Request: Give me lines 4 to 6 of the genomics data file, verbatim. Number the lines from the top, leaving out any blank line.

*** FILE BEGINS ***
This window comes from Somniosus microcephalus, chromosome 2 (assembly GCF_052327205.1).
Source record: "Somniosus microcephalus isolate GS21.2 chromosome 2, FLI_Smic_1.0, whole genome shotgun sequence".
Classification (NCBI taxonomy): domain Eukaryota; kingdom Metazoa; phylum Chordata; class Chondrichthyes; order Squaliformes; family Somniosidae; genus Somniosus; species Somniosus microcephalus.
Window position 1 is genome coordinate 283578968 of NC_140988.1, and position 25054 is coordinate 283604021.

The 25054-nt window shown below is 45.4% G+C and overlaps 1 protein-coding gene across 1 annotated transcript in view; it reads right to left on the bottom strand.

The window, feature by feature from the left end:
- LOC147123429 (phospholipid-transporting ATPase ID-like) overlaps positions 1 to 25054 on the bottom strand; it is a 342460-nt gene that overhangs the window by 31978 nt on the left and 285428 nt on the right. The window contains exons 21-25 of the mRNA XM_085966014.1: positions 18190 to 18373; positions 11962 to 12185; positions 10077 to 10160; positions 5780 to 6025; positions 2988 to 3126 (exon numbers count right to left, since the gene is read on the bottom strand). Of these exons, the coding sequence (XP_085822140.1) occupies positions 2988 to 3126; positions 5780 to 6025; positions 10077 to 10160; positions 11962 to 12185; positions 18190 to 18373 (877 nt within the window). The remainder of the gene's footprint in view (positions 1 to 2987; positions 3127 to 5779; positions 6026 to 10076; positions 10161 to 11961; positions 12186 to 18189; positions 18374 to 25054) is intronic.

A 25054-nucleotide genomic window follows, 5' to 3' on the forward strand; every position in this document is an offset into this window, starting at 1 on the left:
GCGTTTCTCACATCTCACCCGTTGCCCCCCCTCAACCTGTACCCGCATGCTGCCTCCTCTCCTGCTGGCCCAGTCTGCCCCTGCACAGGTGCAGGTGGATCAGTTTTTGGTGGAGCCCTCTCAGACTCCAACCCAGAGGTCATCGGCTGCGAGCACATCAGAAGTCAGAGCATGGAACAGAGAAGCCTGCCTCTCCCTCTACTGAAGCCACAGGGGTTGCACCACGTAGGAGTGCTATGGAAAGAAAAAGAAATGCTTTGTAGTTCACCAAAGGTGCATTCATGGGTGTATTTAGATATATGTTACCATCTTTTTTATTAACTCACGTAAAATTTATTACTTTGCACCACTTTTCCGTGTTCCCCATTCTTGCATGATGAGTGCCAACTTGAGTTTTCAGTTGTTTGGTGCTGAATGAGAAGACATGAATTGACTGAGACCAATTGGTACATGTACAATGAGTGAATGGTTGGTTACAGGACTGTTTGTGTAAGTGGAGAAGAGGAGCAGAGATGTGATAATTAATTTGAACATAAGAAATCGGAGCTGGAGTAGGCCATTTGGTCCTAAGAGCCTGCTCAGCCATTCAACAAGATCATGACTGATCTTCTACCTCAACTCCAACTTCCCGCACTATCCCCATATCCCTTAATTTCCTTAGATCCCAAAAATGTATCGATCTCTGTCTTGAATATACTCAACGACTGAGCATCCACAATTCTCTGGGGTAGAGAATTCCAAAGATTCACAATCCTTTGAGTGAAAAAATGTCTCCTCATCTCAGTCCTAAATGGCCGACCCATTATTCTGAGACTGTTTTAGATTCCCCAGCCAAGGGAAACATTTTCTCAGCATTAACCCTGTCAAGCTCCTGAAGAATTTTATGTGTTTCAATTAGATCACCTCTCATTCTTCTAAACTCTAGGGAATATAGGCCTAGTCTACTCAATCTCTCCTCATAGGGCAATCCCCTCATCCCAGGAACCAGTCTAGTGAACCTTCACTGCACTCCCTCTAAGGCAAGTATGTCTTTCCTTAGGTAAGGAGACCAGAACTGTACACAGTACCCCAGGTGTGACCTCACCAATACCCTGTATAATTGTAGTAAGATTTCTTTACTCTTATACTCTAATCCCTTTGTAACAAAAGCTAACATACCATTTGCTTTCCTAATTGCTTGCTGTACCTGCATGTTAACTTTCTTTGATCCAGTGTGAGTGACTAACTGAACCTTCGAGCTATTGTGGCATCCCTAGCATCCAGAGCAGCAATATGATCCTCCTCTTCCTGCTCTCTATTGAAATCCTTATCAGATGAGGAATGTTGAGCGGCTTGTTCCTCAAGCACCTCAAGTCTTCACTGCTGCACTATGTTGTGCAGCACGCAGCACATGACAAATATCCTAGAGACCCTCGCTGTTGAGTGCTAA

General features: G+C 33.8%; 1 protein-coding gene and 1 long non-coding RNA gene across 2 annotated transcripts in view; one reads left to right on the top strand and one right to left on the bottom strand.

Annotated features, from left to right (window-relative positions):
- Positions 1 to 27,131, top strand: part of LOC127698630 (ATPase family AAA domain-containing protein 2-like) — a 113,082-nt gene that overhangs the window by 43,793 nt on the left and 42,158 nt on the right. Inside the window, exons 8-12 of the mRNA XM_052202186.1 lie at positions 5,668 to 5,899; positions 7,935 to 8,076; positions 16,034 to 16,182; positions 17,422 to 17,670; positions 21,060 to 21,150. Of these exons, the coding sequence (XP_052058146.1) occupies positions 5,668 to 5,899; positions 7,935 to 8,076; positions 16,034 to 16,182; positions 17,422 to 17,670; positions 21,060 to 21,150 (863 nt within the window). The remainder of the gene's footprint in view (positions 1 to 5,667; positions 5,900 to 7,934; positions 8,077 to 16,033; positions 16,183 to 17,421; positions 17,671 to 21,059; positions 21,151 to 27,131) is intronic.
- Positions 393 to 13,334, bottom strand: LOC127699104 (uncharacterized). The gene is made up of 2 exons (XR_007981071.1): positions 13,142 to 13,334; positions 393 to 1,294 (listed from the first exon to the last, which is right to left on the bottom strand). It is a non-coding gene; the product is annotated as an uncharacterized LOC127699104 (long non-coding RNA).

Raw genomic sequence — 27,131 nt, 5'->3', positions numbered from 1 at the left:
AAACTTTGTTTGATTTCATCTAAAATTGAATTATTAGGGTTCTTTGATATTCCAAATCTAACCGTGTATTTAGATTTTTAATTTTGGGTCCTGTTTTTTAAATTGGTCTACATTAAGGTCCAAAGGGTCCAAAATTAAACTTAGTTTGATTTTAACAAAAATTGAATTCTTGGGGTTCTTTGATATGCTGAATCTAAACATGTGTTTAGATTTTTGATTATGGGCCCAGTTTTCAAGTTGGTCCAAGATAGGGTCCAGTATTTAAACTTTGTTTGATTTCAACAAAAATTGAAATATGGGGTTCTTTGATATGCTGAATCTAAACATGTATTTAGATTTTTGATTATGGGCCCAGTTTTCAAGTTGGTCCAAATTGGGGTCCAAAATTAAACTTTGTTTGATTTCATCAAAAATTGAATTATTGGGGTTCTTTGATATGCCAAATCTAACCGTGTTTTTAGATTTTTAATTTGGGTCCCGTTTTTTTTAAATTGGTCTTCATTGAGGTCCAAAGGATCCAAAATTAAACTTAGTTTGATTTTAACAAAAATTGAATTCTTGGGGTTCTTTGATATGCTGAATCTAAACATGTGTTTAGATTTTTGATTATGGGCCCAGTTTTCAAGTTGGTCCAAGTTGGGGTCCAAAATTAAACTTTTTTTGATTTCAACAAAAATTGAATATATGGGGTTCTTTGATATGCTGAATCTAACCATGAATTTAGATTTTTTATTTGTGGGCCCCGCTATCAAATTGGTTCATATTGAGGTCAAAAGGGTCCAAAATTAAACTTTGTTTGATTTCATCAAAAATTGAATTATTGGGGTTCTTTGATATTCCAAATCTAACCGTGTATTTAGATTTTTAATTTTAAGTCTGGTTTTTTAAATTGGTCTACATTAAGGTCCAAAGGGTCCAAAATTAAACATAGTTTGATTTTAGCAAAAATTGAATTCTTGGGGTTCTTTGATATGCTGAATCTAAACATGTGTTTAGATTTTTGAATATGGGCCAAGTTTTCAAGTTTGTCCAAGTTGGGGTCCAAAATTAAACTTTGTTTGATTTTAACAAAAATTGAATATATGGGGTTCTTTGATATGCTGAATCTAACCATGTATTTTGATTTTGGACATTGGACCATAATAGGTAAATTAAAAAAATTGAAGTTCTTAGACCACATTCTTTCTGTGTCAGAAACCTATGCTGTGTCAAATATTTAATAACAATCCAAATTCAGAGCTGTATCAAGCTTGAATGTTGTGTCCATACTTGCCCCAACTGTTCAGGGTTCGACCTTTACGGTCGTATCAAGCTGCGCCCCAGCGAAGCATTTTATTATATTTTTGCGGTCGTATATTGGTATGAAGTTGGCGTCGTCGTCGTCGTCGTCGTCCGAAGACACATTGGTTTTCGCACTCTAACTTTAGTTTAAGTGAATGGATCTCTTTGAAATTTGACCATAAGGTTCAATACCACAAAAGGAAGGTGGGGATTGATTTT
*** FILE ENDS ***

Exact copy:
Window position 1 is genome coordinate 283578968 of NC_140988.1, and position 25054 is coordinate 283604021.

The 25054-nt window shown below is 45.4% G+C and overlaps 1 protein-coding gene across 1 annotated transcript in view; it reads right to left on the bottom strand.

The window, feature by feature from the left end: